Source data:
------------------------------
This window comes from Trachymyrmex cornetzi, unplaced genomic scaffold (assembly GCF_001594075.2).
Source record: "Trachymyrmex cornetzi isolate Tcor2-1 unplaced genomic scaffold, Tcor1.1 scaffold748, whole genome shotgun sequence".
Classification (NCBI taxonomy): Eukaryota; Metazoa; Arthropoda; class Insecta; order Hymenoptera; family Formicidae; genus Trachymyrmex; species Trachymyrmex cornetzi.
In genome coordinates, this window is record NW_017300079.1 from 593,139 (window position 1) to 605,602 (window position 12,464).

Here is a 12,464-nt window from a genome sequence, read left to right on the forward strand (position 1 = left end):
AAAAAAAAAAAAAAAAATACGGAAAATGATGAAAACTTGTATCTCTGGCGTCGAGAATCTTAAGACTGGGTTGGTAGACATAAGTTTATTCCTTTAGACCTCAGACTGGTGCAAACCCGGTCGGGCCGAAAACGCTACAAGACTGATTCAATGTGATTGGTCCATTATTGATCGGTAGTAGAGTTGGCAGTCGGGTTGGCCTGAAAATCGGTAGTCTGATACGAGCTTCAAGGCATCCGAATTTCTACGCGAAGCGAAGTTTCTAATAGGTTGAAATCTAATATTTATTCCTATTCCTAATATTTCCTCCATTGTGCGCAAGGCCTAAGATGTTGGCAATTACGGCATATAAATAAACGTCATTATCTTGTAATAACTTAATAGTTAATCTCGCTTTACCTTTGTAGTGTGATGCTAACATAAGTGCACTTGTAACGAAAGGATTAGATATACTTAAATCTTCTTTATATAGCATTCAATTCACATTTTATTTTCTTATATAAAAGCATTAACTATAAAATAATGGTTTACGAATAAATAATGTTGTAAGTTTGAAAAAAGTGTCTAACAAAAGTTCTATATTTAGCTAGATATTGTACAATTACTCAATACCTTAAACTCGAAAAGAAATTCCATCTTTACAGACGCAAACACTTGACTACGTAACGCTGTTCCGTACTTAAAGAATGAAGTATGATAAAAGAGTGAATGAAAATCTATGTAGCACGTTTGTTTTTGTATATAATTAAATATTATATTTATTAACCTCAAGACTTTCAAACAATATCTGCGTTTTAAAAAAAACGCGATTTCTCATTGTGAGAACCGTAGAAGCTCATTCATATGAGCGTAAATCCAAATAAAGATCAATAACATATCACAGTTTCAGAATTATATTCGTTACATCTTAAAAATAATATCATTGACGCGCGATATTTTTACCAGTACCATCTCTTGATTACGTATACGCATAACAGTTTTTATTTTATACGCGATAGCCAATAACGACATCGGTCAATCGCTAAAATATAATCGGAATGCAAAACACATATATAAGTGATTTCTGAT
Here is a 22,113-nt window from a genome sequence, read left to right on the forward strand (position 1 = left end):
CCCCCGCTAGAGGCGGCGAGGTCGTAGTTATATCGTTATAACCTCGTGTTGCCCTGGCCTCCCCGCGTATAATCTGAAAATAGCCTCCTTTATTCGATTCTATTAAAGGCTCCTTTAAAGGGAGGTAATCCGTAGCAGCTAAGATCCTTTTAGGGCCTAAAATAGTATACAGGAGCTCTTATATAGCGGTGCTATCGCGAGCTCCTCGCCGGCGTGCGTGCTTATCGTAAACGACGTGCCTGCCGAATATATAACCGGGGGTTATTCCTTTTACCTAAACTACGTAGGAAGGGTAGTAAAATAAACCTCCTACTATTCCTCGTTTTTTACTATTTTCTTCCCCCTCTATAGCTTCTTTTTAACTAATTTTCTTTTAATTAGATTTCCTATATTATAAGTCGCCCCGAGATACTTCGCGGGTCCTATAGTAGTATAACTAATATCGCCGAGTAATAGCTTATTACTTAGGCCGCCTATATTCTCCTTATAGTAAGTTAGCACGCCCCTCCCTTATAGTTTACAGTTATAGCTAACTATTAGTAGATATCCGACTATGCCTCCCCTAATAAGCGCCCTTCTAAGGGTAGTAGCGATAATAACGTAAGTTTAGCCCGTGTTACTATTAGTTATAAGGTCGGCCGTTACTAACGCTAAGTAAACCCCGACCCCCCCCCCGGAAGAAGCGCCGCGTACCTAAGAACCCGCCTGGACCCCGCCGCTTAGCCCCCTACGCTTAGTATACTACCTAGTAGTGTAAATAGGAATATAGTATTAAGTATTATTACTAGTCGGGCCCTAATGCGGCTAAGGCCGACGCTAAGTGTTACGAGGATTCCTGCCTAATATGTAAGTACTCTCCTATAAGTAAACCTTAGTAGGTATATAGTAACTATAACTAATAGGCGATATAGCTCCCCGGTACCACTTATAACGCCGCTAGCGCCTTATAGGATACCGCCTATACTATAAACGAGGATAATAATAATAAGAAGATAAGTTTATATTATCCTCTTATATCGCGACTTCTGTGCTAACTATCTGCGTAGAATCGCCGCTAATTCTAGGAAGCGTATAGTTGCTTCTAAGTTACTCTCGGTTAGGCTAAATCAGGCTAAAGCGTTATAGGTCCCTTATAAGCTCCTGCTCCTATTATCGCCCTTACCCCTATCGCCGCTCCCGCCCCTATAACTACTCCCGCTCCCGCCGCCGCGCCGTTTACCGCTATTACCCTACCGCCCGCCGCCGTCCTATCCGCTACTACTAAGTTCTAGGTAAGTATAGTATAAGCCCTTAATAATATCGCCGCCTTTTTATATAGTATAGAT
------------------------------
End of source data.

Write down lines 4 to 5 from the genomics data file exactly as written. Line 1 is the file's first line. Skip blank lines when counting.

In genome coordinates, this window is record NW_017300079.1 from 593,139 (window position 1) to 605,602 (window position 12,464).

Here is a 12,464-nt window from a genome sequence, read left to right on the forward strand (position 1 = left end):